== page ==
This Sailor Moon Crystal review contains spoilers.
The Sailor Guardians use their vague sailor mojo to go to the Sea of Serenity on the moon, where they find the ruins of the Silver Millennium. In the heart of the castle, they come across a sword embedded in a pedestal of some kind, and have an Arthurian moment where they attempt to pull it out. Even with Mercury and Mars’ help, Jupiter can’t pull it out, but Venus manages to do it on her own. The freeing of the sword activates a kind of A.I. echo of Queen Serenity who tells the girls more about their past lives and the fall of the kingdom, specifically the circumstances surrounding the death of the princess.
Meanwhile, the Four Kings spy on Beryl as she confers with Metalia, leading them to awaken to their own past lives in which they were knights sworn to Prince Endymion’s service. Before they can act on their information, however, Beryl puts the whammy on them and sends them out to turn Tokyo into a frozen wasteland hospitable to Metalia. When the Sailor Guardians confront them, Sailor Venus reveals their shared backstory, that the Four Kings were once their lovers. Unfortunately, Queen Beryl’s brainwashing is not something one can be simply talked out of, regardless of how passionate the plea. This time around, our girls will just have to settle for Sailor Moon flying into orbit and using some Moon Healing Escalation to thaw Tokyo out.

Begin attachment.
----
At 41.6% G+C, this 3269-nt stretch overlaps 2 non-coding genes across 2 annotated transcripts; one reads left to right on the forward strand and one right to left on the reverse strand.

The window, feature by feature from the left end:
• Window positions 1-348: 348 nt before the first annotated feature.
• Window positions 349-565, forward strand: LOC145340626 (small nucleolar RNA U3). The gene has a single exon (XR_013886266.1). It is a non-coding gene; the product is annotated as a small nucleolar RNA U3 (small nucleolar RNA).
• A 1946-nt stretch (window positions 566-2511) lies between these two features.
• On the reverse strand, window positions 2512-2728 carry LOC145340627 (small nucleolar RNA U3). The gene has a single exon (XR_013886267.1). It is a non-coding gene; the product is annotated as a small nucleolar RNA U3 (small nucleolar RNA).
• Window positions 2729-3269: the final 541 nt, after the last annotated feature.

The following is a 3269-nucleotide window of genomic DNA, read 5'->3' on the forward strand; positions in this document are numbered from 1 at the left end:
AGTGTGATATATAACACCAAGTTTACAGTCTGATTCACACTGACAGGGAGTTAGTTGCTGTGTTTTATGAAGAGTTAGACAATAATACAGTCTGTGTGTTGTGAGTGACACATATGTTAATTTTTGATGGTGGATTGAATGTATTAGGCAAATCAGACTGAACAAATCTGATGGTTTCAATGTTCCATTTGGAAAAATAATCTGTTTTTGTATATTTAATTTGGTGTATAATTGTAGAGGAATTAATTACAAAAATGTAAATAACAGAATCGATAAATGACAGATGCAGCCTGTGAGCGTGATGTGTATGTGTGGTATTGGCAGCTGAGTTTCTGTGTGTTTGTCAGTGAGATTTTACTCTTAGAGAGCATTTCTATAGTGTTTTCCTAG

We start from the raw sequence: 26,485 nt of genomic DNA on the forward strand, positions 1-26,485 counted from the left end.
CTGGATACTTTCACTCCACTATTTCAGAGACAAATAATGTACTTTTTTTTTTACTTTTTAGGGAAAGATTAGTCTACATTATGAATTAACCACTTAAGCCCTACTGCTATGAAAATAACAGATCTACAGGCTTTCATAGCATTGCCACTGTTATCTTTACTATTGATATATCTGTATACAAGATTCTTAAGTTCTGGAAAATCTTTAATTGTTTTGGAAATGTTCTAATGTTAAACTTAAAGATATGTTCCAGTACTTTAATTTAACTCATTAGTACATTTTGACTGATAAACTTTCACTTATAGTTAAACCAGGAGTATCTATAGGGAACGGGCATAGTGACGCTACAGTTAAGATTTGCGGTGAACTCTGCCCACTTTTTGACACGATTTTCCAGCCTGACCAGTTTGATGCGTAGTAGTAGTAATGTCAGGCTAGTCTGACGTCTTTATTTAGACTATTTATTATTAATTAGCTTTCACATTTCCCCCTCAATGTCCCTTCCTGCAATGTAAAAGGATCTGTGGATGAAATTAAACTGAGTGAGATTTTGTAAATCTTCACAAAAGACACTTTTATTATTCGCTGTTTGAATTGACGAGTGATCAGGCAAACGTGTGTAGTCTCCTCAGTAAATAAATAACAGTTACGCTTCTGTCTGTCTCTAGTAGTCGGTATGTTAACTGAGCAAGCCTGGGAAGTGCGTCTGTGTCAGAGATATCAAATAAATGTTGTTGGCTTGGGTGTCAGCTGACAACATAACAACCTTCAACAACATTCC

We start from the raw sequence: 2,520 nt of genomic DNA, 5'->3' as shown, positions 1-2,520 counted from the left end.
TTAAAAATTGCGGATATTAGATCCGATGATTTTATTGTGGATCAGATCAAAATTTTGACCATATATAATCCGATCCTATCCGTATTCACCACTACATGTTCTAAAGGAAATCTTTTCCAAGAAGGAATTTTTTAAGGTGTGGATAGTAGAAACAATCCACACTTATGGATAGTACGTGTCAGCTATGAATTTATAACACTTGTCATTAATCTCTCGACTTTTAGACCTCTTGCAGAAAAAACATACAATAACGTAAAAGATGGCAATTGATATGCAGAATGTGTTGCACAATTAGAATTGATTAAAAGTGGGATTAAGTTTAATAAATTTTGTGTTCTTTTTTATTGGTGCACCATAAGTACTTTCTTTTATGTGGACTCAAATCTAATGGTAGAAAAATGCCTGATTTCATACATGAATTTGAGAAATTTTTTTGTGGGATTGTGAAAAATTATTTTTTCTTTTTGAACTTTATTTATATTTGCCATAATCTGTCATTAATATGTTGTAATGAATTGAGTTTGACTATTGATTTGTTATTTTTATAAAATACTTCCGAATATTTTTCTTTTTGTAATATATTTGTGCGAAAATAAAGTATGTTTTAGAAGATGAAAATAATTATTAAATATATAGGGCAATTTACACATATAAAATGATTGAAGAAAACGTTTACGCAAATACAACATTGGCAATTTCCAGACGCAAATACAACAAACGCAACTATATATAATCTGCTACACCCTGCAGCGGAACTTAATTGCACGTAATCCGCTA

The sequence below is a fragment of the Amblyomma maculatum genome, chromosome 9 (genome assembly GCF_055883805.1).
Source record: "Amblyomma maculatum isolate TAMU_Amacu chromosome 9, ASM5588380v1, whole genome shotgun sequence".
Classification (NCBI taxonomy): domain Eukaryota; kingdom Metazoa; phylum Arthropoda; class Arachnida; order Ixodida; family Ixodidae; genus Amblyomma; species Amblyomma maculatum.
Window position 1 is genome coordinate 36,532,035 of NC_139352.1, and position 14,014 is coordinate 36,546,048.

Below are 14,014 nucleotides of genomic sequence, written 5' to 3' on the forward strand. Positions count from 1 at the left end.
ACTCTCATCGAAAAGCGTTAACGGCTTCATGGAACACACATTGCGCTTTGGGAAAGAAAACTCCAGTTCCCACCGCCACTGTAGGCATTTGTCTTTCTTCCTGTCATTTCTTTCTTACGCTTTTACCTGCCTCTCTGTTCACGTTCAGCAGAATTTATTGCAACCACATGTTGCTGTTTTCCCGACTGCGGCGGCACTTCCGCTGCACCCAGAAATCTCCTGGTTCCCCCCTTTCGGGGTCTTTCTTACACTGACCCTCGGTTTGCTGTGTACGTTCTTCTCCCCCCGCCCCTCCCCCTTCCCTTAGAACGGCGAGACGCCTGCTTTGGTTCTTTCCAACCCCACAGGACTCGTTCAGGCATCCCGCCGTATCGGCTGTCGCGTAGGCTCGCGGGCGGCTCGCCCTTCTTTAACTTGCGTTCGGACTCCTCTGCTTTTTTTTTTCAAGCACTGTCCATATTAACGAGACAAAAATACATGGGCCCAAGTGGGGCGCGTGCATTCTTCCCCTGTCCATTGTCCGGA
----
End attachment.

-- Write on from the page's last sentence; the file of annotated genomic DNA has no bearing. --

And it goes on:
Wow. Just… wow. Holy crap, was this episode light years ahead of the last one! It still felt just a tiny bit fragmented, like two separate stories compressed into one episode, but at the least the second half successfully built on the first half’s tension to make for a satisfying narrative throughline. Though there is part of me that wonders how much stronger an episode we’d have if it consisted of Episode 9’s second half followed by this episode’s first half. You know, Episode 9 would have been a bunch of disjointed flashes of the past, framed by the loss of Tuxedo Mask, then the next episode would open with Usagi’s shock and trauma, the first act ending on the decision to go to the moon. The second act would then consist of the moon trip, which would naturally include a fuller, more cohesive picture of the events that transpired, ending on the Sailors overlooking the city with a new sense of purpose.